Dr. Clemens-August Heusch, Head of European Litigation, Nokia, Munich, told the audience about technical disputes in Nokia, especially those connected with licensing issues. Those involve a lot of uncertainty and time, and engineers cannot be always engaged on the projects to assist lawyers. He touched upon a dispute settlement in Germany. The German Civil Procedure Code provides for state judges to call for settlement extensively. But in arbitrations, the parties should request the settlement procedure.

Michael McIlwrath, Senior Counsel, General Electric Company, Florence, noted that that the preliminary views often cause trouble in the process, as one party considers itself to be a winner and the other has to fight against a specific view of the tribunal nearly from the very beginning of deliberations. He pointed out how differently the Prague Rules are perceived by legal practitioners even in civil law countries. He noted that if the Prague Rules addressed the costs of document production, it would be very beneficial both for the litigators and the developers of the rules. The "cultural differences" between the viewpoint of arbitrators and the parties on the predictability of the dispute often lead to discontent with the arbitration procedure. Identical rules can be applied very differently by judges in different countries, especially when it comes to appointing experts. McIlwrath also described the process of selecting the arbitrator.

When moderating Session 3 "Is the sky the only limit? The scope of discoveryand e-discovery in arbitration,"Andrey Panov, Senior Associate, Norton Rose Fulbright, Moscow, asked the speakers about the cultural differences in document production between common law and civil law jurisdictions. He asked the speakers about the rules of privilege in different legal traditions and then to elaborate on e-discovery in international arbitration. Together with the panelists, Andrey Panov discussed whether discovery in arbitration was or ought to be different in comparison to litigation, the tribunal's role in document disclosure and the approaches in different jurisdictions.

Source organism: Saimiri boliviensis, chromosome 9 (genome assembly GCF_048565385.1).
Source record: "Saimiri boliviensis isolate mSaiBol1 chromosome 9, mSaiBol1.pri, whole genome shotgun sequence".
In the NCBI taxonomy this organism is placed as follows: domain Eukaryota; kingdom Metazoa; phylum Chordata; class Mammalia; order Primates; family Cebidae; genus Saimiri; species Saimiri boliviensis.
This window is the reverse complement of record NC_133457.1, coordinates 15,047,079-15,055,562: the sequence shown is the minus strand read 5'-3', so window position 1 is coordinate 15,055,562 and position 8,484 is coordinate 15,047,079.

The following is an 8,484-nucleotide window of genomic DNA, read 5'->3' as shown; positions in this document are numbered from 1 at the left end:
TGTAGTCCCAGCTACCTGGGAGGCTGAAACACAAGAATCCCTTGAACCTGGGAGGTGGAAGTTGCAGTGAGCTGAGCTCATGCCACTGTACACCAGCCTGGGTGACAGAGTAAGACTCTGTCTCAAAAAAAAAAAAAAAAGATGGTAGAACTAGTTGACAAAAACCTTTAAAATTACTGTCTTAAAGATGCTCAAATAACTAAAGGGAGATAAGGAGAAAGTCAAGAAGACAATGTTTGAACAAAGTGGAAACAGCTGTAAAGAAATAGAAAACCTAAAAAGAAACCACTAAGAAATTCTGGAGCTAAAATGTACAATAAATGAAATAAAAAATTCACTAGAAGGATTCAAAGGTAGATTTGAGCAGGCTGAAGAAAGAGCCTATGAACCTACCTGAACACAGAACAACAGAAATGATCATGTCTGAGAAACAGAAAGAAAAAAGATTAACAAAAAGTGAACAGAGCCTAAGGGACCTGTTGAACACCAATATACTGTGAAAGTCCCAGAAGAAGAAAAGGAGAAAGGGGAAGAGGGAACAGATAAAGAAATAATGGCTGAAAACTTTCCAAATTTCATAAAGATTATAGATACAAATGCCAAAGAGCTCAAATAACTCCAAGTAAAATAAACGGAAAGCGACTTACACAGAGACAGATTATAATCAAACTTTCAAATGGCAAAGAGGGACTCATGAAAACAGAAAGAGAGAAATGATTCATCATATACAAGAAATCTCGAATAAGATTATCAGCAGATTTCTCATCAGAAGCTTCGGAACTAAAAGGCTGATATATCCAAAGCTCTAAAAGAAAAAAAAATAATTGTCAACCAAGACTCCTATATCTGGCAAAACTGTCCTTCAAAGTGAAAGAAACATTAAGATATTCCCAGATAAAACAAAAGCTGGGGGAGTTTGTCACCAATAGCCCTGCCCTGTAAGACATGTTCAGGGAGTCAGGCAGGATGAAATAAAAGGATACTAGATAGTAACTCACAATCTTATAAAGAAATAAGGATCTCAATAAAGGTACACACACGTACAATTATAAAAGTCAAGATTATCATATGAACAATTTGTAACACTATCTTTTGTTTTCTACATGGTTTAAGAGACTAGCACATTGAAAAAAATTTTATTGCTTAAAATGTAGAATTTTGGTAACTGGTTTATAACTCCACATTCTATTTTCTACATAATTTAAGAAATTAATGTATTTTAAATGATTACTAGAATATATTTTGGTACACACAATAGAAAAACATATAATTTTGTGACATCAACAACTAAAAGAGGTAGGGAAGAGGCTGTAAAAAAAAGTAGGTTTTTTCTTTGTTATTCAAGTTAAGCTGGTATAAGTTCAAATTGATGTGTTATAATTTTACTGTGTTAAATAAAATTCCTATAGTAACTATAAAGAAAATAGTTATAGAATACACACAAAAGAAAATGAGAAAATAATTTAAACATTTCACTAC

Dorothy Murray, Partner, King & Wood Mallesons, London,told the participants about the peculiarities of disclosure in China and compared this with the common law system and cases when disclosure was definitely necessary. She described two disclosure cases from her practice. The speaker addressed the problem of gaps in document disclosure, which could be helpful to the opposing party.


Francisco C Prol, Partner, Prol & Associates, Madrid,mentioned that disclosure can threaten certain documents that are crucial to the life of a company (talking in particular about sensitive financial and corporate documents). However, "banking and financial contracts can be very complex and demand disclosure," he added. A delicate balance has to be identified individually in each case so that disclosure leads to a reasonable decision.


Artem Doudko, Partner, Osborne Clarke, London,said that disclosure helps to "find the truth" but can be a very expensive and lengthy exercise. He emphasized that finding the right balance was dependent on having a strong tribunal who could control the parties, and provisions of instruments, like the Prague Rules, could provide the necessary support to tribunals to feel empowered to be stronger and more pro-active. He went on to say that e-disclosure will continue to develop and become ever more efficient and inexpensive over time. If a request for disclosure was too wide, the tribunal could narrow the request down. However, where requests were obviously contrary to applicable rules, the tribunal could refuse them outright. He described various scenarios of document disclosure and corresponding costs.

In opening Session 4, "Lie to me. Fact witnesses vs. documentary evidence: Can documents lie?"José Rosell, Arbitratorintroduced the guests. He spoke on the topic of the credibility test, which has been done by council, but with the Prague Rules this competence is being transferred to the tribunal.